In other news that might not have happened, the Post mentions that Tuesday's much-discussed uprising in Basra seems to have either died down or never took off in the first place. (That doesn't stop the Journal from penning an editorial celebrating it.) Also around Basra, British forces say they destroyed a bunch of Iraqi armor that tried to scoot out of the city—nobody is sure why the Iraqis tried to do that. (It could be that the rebellion is still on and that the Iraqis tried to escape.)

Whatever maneuvering the Iraqis have been doing, and everybody seems to agree they are doing some, they've chosen a great time to do it. While talking head types gush that the latest generation of smart-bombs are all-weather, unstoppable, and accurate, the Post briefly mentions an underreported fact: The satellite-guided weapons that have revolutionized the genre  only work against fixed targets. Taking out things that are on the move still requires laser-guided weapons—and those things don't work well in sandstorms.

The NYT seems to have figured out one reason why more Iraqi soldiers haven't folded: They've been threatened with execution and worse. "I have four children at home, and they threatened to hurt them if I did not fight," said one Iraqi POW. "I had no choice." One wounded POW was found shot in the head by a pistol.

In a move sure to win hearts and minds at 1600 Pennsylvania Ave, USAT devotes its big front-page photo to the first humanitarian aid delivered to Iraq. For emphasis, the paper's lead story announces in its subhead, "Aid Reaches Civilians." You might surmise that aid is being delivered. But it's not, at least not in any significant quantity. The port needed for that, Umm Qasr, is still closed. Yesterday's aid package was a Kuwaiti donation to a border town.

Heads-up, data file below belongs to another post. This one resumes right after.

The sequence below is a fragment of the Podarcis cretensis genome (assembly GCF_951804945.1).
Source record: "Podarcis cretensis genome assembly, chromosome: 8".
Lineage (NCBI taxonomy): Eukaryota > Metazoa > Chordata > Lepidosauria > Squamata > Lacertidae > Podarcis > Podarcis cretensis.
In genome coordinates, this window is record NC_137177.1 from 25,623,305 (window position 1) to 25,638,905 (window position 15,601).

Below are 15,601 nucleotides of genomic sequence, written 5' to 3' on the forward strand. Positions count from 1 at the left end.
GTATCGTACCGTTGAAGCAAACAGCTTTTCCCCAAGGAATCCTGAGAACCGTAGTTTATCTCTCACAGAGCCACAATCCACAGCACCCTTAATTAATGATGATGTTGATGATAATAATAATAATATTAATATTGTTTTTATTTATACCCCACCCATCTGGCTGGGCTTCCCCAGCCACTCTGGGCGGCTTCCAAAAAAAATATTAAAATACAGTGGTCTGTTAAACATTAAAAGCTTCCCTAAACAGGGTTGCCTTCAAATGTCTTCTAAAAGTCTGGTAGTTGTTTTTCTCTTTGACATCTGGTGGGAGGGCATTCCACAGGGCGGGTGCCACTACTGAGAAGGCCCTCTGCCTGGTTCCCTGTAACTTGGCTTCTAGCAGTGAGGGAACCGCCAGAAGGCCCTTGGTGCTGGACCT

The Post goes inside with a  CIA we-told-you-so piece. As one analyst explained, the agency "thought there was a good chance we would be forced to fight our way through everything." The problem, said various CIA folks, is that the administration and Pentagon planners flew right by those concerns.

The NYT briefly mentions that officers think that the two M1A1 Abrams tanks that have been knocked out were hit by Russian-made "Cornet" anti-tank missiles. The Cornet has a longer range than just about any similar weapon in the U.S. inventory. And the U.N. had banned it from being imported into Iraq.

Everybody mentions up high that former senator, scholar, and ambassador Patrick Moynihan died yesterday. He was 76.

With the war going on, some think that the administration has had to scale back its other initiatives. Not so. For instance, as the Post notes, the White House has found time to tweak Air Force One's breakfast menu. It now includes, "stuffed freedom toast topped with strawberries."